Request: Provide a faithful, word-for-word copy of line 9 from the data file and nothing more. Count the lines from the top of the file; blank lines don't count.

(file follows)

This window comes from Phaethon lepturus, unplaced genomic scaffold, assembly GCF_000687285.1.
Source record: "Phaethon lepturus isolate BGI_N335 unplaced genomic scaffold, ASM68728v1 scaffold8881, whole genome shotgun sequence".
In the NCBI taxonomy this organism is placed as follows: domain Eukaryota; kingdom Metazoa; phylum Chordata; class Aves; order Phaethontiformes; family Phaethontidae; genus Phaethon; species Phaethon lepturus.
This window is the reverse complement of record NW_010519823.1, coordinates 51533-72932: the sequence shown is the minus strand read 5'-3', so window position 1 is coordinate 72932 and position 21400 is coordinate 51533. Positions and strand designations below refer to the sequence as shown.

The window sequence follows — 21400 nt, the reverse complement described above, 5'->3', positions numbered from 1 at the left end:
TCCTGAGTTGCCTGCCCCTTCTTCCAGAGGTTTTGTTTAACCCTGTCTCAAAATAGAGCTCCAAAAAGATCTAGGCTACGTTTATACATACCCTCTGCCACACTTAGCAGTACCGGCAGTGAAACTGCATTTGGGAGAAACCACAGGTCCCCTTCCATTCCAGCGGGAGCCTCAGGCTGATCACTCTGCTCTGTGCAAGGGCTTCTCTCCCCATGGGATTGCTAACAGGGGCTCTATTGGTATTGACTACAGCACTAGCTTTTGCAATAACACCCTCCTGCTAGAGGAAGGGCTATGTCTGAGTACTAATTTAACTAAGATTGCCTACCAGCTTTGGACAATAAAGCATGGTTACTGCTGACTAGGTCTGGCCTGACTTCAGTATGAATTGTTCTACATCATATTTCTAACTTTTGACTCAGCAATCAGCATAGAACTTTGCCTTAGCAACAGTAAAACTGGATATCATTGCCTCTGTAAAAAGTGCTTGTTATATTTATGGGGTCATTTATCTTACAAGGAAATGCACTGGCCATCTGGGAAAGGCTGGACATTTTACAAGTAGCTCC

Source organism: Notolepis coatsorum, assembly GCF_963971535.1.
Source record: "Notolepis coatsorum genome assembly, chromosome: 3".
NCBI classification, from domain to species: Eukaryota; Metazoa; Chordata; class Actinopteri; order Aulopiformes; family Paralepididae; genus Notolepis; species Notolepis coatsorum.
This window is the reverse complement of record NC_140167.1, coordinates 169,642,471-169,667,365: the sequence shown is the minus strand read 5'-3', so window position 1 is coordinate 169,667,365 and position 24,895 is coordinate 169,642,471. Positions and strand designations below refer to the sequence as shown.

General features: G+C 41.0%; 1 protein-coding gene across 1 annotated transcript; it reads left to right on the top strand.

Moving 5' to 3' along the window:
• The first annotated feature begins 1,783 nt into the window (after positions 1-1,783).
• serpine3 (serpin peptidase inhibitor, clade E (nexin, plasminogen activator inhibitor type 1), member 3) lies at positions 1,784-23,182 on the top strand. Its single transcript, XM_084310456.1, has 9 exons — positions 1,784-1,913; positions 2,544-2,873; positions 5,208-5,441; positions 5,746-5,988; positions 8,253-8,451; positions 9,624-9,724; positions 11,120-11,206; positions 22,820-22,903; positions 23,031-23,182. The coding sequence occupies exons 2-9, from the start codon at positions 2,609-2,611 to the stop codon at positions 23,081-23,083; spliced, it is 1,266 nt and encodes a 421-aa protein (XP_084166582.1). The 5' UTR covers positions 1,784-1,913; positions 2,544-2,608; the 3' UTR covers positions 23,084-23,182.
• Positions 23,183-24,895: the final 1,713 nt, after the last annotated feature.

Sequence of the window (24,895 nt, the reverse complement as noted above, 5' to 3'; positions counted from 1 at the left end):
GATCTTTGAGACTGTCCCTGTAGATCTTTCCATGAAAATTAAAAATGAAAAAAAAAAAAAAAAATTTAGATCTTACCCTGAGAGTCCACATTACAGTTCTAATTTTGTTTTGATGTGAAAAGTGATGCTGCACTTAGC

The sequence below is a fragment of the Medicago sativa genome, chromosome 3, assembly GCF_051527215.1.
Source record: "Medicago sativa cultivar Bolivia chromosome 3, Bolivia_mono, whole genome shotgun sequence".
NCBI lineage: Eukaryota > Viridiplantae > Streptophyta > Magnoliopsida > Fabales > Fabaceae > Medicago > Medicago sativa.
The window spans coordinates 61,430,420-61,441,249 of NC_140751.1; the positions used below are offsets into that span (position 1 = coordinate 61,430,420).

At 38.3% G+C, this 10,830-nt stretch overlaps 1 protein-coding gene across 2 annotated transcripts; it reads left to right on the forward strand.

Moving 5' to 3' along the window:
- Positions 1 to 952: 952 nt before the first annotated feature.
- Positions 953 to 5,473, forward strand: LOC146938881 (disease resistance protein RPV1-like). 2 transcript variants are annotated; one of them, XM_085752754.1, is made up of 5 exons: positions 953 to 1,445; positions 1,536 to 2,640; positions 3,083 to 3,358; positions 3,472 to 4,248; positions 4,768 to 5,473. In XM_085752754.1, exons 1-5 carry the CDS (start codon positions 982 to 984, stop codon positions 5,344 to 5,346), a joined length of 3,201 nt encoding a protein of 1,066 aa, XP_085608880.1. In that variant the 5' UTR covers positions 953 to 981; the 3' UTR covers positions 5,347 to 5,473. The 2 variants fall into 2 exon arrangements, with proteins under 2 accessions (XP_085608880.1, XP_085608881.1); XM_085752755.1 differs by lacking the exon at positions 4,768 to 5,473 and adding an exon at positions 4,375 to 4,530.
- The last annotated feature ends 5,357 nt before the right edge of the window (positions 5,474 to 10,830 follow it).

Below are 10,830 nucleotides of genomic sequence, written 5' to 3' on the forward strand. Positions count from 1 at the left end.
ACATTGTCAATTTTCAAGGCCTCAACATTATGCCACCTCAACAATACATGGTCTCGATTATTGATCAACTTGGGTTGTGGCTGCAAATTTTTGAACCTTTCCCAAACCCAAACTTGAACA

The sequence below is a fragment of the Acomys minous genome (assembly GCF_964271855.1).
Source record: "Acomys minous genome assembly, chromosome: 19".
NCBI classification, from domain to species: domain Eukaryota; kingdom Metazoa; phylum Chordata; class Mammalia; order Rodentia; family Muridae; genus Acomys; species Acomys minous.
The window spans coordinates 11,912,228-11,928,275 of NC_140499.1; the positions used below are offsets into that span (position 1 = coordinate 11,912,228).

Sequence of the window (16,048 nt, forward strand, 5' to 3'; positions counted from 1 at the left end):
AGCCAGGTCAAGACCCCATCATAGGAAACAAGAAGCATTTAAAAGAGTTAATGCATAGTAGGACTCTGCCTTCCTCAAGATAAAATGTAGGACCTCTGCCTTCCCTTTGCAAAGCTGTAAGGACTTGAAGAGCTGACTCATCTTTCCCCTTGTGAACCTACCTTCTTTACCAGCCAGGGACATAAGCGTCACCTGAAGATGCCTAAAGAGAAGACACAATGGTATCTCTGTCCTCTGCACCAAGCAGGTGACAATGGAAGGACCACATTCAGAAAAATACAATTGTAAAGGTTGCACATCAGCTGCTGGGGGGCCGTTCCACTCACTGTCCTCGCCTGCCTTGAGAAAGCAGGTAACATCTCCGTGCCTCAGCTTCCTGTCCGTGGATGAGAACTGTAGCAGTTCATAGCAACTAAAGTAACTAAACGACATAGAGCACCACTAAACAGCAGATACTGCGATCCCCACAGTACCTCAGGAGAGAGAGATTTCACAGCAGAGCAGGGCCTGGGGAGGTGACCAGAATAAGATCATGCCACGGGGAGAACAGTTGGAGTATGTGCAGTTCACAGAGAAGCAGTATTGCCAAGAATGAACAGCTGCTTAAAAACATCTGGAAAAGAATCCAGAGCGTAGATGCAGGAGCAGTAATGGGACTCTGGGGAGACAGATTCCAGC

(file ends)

NCBI classification, from domain to species: Eukaryota; Metazoa; Chordata; class Actinopteri; order Aulopiformes; family Paralepididae; genus Notolepis; species Notolepis coatsorum.